At the same time, even rigged elections can lead to surprising outcomes. The 2010 general election in Burma (or "Myanmar, as its rulers prefer to call it) was widely dismissed by informed observers as a sham. Yet it prepared the ground for a new civilian government under President Thein Sein, who has ushered in a cautious opening. He released dissidents from jail, urged legislators to create independent trade unions, and held out the prospect of peace deals with some of the country’s warring ethnic minorities. Now the redoubtable Aung San Suu Kyi, leader of the opposition, is preparing her party to contest a parliamentary by-election on April 1.
This story, too, is far from over. There are many signs that the military elite from which Myanmar’s leader himself emerged is not yet ready to surrender all its privileges, particularly its control over the economy. But only by shaking off that yoke can Myanmar overcome the corruption and poverty that continue to plague it.
What these diverse examples suggest is that the fate of democracy can never be considered separately from the broader condition of the society in which it takes root. In Tunisia, the Islamist party al-Nahda won a plurality of votes in a general election — and then proceeded to form a coalition with two secular parties as a sign of its determination to respect the interests of the country as a whole. In Hungary, by contrast, the governing coalition has used its electoral majority to restrict freedom of the press and push through a new constitution that may help its architects to keep their hold on power.
The desire for freedom can be trumped by the immediate need for security and material well-being. Iraqis and Afghans have voted for their leaders in recent years, but that doesn’t always amount to much for people whose primary experience of life is violence, corruption, and chaos. In large swaths of sub-Saharan Africa, endemic poverty and inadequate education undermine democracy just as effectively as predatory dictators.
Indeed, the earnest defenders of democracy often fail to recognize that, in many parts of the world, the greatest enemy is not the black-hatted tyrant but the invisible, everyday scourge of graft. Vote for the leader who enriches himself at your cost, and you may never want to vote again.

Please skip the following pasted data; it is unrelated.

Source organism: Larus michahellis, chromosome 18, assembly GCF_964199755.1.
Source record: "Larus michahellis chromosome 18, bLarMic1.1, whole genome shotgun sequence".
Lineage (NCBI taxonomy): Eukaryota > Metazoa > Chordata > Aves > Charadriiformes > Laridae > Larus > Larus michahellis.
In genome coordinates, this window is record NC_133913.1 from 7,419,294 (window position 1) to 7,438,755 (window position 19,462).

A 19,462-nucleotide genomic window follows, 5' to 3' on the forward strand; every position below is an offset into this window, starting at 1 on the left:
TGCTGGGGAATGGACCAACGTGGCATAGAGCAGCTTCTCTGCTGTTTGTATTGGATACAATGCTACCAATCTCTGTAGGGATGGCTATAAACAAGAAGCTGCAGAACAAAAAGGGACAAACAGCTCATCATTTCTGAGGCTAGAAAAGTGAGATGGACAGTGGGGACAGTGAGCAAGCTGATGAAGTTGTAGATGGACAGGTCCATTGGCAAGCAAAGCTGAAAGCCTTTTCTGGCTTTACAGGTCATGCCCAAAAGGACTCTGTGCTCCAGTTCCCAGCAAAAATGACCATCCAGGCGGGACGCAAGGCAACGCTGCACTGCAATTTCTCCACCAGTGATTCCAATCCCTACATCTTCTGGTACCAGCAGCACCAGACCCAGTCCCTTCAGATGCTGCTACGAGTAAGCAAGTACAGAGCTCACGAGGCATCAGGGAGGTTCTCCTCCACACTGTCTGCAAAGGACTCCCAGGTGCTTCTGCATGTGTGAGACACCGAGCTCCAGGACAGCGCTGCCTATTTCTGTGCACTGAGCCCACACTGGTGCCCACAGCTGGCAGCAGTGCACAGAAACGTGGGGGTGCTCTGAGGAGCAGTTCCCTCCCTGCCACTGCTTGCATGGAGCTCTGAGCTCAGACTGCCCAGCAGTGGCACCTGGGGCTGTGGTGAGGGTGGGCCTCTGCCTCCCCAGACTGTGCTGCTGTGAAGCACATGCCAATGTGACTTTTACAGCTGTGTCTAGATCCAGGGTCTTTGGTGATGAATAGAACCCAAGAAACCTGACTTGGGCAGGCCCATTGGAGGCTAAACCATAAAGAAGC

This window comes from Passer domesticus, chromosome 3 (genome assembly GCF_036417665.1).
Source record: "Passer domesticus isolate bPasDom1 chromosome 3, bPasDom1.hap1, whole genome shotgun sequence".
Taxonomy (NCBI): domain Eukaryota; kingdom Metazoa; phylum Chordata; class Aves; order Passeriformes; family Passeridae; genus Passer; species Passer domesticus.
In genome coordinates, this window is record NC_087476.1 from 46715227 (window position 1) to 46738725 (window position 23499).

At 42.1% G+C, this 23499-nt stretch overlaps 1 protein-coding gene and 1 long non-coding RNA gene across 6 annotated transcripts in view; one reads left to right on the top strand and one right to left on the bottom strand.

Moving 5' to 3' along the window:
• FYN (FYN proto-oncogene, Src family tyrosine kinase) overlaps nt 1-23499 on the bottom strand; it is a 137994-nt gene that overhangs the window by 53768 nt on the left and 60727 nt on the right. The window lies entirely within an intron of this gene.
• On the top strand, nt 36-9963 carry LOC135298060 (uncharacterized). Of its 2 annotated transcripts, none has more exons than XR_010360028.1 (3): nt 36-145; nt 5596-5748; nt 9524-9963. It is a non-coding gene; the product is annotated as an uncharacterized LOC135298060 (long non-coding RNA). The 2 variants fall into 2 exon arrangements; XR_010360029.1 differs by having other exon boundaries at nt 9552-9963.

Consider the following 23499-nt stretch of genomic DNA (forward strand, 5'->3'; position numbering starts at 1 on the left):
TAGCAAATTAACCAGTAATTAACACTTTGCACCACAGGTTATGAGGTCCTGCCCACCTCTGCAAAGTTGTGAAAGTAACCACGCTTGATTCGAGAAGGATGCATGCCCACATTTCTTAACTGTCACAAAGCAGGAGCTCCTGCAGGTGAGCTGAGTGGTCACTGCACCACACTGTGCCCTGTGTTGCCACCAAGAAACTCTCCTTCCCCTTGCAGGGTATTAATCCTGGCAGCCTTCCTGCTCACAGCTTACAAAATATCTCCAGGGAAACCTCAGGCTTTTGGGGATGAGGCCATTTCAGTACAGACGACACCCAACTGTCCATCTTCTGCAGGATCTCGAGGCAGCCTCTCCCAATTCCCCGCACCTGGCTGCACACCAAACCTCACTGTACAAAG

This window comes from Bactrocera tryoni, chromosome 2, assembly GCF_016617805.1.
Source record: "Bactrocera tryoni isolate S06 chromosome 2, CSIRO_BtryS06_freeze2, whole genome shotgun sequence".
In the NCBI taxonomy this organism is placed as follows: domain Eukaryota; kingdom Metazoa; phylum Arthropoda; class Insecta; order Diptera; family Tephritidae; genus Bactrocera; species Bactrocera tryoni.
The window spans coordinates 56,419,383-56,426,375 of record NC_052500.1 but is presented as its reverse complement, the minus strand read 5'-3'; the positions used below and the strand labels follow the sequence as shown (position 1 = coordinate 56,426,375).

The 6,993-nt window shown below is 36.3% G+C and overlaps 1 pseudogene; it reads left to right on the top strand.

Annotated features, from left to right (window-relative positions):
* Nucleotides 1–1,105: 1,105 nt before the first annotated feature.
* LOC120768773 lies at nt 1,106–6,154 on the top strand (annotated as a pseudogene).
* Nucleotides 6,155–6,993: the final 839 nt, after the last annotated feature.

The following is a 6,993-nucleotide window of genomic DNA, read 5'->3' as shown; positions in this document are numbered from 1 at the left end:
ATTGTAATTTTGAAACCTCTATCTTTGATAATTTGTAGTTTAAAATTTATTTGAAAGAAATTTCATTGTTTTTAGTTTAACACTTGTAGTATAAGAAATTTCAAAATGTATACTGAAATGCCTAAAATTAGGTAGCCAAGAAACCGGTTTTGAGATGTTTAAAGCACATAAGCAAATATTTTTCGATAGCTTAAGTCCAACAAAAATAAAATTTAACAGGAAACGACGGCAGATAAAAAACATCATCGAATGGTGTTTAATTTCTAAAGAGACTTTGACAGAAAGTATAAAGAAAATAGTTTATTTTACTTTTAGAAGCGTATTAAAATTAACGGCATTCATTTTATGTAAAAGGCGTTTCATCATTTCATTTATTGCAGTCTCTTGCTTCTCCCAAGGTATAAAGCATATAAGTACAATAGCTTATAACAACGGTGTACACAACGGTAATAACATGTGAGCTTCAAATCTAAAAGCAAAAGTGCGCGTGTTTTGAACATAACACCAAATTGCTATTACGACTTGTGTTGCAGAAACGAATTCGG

This is a point that also touches upon the role of the West. Yes, promoting democracy throughout the world remains a worthy aim. Recent moves toward creation of the European Endowment for Democracy remind us that established democracies also have valuable experience to offer. Yet despite the Arab Awakening, this is no time for triumphalism. Just take the example of Libya, where the Americans and Europeans helped the country’s people topple a vicious dictator. Today, by contrast, there is strikingly little discussion in Western capitals of how Libyans might be helped to shore up what appears to be an increasingly shaky state.
It is right and good that the world’s older democracies should join forces to combat corruption, human rights violations, and bad economic policy in the rest of the world. Yet all too often the West fails to address its own role in these ills. For this reason, every effort to take a cold-eyed look at how assistance programs actually work deserves to be applauded.
Yet even under the most daunting of conditions we can see that the hunger for dignity — the desire to assert one’s most basic rights — remains a powerful magnet. Even wealthy autocracies are finding that once docile citizens demand respect: see Singapore, Malaysia, or Bahrain. China, still relatively poor but rapidly rising, finds itself confronting comparable challenges. In a year that will see the Chinese Communist Party change many of its leaders in a manner that remains utterly opaque to the people it claims to represent, ordinary citizens will continue to press their demands for accountability — from the plucky villagers of Wukan, who defied the might of the state in protests against illegal land grabs, to the activist monks of Tibet. Even the harshest of dictatorships must prepare for surprises. In early March, when their country holds parliamentary elections, Iranians may once again take to the streets to demand that their votes be recognized.
Don’t get us wrong. There are many grounds for hope. The fall of dictators is always cause for celebration. So, too, is the news of elections successfully concluded or problems solved without recourse to violence. Democracy Lab will track all of these stories, the good as well as the bad. We welcome our readers to join the conversation.